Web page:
2014 I began baking bread as a New Year’s Resolution. Little did I realize at the time it was actually going to take me roughly 2 years to make it through 95 different bread recipes from around the world. Why was I doing this? Because chefs have control over their kitchen’s and frankly baking is a wild variable of a culinary art. I was convinced I’d learn through trial and error, the secrets bakers and pastry chefs had come to know over the centuries that create consistent baked goods.
When I reached the half way mark I wrote about the lessons bread had taught me up until that point. “One Loaf at a Time” chronicled some baking and life realizations. The lesson of patience, to never bake angry, to always give your bread away, some things need a second rise, and lastly if you want to do something well do it all the time. So what have I concluded another 45 loaves later?
Lesson #6: Leave It Alone: Is cooking an art or is cooking a science? My opinion it’s an art form to learn how to make the science work for you. Translation—to bake beautiful bread trust that the natural chemical process is going to work. Walk away, go do something else and have faith that what you have assembled is going to work. The best breads came when I’d mix and knead the dough together, would go off to run errands, hang with friends, all the while it was rising. Come home smash it back down, take a nap, and the second rising was complete. Pop it in the oven, go work out, and trust that when the timer goes off you have some fine bread. The more you fuss, the more you tweak, the more you check, it’s never as good because you haven’t let it become its natural self.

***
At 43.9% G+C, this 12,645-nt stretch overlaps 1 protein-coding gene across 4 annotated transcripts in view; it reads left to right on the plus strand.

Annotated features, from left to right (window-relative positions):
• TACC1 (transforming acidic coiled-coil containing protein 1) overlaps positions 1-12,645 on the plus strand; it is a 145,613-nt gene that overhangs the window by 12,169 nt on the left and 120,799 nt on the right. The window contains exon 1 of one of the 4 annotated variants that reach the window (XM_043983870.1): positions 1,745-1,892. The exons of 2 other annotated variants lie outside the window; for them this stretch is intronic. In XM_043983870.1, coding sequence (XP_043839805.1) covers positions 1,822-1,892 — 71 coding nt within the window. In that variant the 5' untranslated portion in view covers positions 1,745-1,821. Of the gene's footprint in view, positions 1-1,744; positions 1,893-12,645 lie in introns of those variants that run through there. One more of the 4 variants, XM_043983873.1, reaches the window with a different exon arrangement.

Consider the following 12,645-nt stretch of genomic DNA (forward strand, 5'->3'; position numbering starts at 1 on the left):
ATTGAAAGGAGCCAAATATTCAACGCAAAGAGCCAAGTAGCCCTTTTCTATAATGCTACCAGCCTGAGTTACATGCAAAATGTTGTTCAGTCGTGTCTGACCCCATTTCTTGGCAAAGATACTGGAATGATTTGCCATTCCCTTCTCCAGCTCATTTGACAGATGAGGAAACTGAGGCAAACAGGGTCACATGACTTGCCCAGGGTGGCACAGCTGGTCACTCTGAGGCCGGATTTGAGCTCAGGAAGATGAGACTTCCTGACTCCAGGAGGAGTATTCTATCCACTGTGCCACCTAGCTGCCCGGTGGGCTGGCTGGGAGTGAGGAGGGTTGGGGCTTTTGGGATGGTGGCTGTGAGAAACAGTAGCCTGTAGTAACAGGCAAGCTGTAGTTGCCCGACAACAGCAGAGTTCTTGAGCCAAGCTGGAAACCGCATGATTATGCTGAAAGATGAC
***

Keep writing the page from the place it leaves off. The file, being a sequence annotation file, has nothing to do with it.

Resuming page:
Needless to say this baking lesson can easily be translated into to daily life. It always saddens me a little, whether its business or pleasure, to just see people TRYING TO HARD, at life. I catch myself saying “it just needs to be organic” as my sing song advice now.
Lesson #7: Bread is Life: I know it sounds super cheesy. But honestly after when I baked that last bread and thought about all the things I had learned over the 2 and a half years….the conclusion was to just keep it simple. Two basic ingredients, flour and water, can make a thousand combinations. Bread is Life. To make a great life, keep it simple. If you never bake a loaf of bread in your life by learning the 7 bread lessons you’ll be in a real good place.
Lesson #1: Be patient
Lesson#2: Don’t do things in anger.
Lesson #3: Never do something for personal gain, only for the enjoyment.
Lesson #4: Give second chances.
Lesson #5: Do what you love and do it all the time.
Lesson #6: Let life takes its course.
Lesson #7: Keep life simple.
Ha I don’t know too many bakers but after this I view them in the same category of Buddhist Monks…..zen like beings that just get it. And isn’t that what we are all looking for? I’m still baking bread, not every week but here and there. Occasionally after a long day I come home and find that sifting my fingers through some flour, using the balls of my hands to knead, and smelling that sweet delicious smell of warm yeast just helps to keep things a bit on track.